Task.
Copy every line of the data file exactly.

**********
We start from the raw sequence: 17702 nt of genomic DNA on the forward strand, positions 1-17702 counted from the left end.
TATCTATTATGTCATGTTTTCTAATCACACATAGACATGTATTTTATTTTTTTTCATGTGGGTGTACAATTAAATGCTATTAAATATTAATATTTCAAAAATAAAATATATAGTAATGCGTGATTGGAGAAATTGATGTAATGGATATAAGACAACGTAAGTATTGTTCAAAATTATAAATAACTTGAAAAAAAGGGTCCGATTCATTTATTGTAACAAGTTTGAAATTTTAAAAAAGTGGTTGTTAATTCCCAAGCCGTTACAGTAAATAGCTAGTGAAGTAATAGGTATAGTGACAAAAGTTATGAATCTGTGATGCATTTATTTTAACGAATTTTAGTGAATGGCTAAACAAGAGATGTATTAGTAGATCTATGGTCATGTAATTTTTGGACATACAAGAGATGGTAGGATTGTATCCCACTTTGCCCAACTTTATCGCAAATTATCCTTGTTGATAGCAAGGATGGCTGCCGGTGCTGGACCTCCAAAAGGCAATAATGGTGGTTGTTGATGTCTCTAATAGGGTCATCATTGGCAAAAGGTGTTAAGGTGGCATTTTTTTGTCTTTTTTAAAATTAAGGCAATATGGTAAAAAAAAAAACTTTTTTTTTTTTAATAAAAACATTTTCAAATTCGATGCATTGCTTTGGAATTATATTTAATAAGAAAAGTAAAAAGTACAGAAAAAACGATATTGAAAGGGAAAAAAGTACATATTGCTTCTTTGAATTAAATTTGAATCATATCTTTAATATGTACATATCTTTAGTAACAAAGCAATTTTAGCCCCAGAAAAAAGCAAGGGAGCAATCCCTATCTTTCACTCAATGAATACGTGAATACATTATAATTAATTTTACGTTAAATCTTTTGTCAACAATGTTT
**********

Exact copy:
We start from the raw sequence: 17702 nt of genomic DNA on the forward strand, positions 1-17702 counted from the left end.
TATCTATTATGTCATGTTTTCTAATCACACATAGACATGTATTTTATTTTTTTTCATGTGGGTGTACAATTAAATGCTATTAAATATTAATATTTCAAAAATAAAATATATAGTAATGCGTGATTGGAGAAATTGATGTAATGGATATAAGACAACGTAAGTATTGTTCAAAATTATAAATAACTTGAAAAAAAGGGTCCGATTCATTTATTGTAACAAGTTTGAAATTTTAAAAAAGTGGTTGTTAATTCCCAAGCCGTTACAGTAAATAGCTAGTGAAGTAATAGGTATAGTGACAAAAGTTATGAATCTGTGATGCATTTATTTTAACGAATTTTAGTGAATGGCTAAACAAGAGATGTATTAGTAGATCTATGGTCATGTAATTTTTGGACATACAAGAGATGGTAGGATTGTATCCCACTTTGCCCAACTTTATCGCAAATTATCCTTGTTGATAGCAAGGATGGCTGCCGGTGCTGGACCTCCAAAAGGCAATAATGGTGGTTGTTGATGTCTCTAATAGGGTCATCATTGGCAAAAGGTGTTAAGGTGGCATTTTTTTGTCTTTTTTAAAATTAAGGCAATATGGTAAAAAAAAAAACTTTTTTTTTTTTAATAAAAACATTTTCAAATTCGATGCATTGCTTTGGAATTATATTTAATAAGAAAAGTAAAAAGTACAGAAAAAACGATATTGAAAGGGAAAAAAGTACATATTGCTTCTTTGAATTAAATTTGAATCATATCTTTAATATGTACATATCTTTAGTAACAAAGCAATTTTAGCCCCAGAAAAAAGCAAGGGAGCAATCCCTATCTTTCACTCAATGAATACGTGAATACATTATAATTAATTTTACGTTAAATCTTTTGTCAACAATGTTT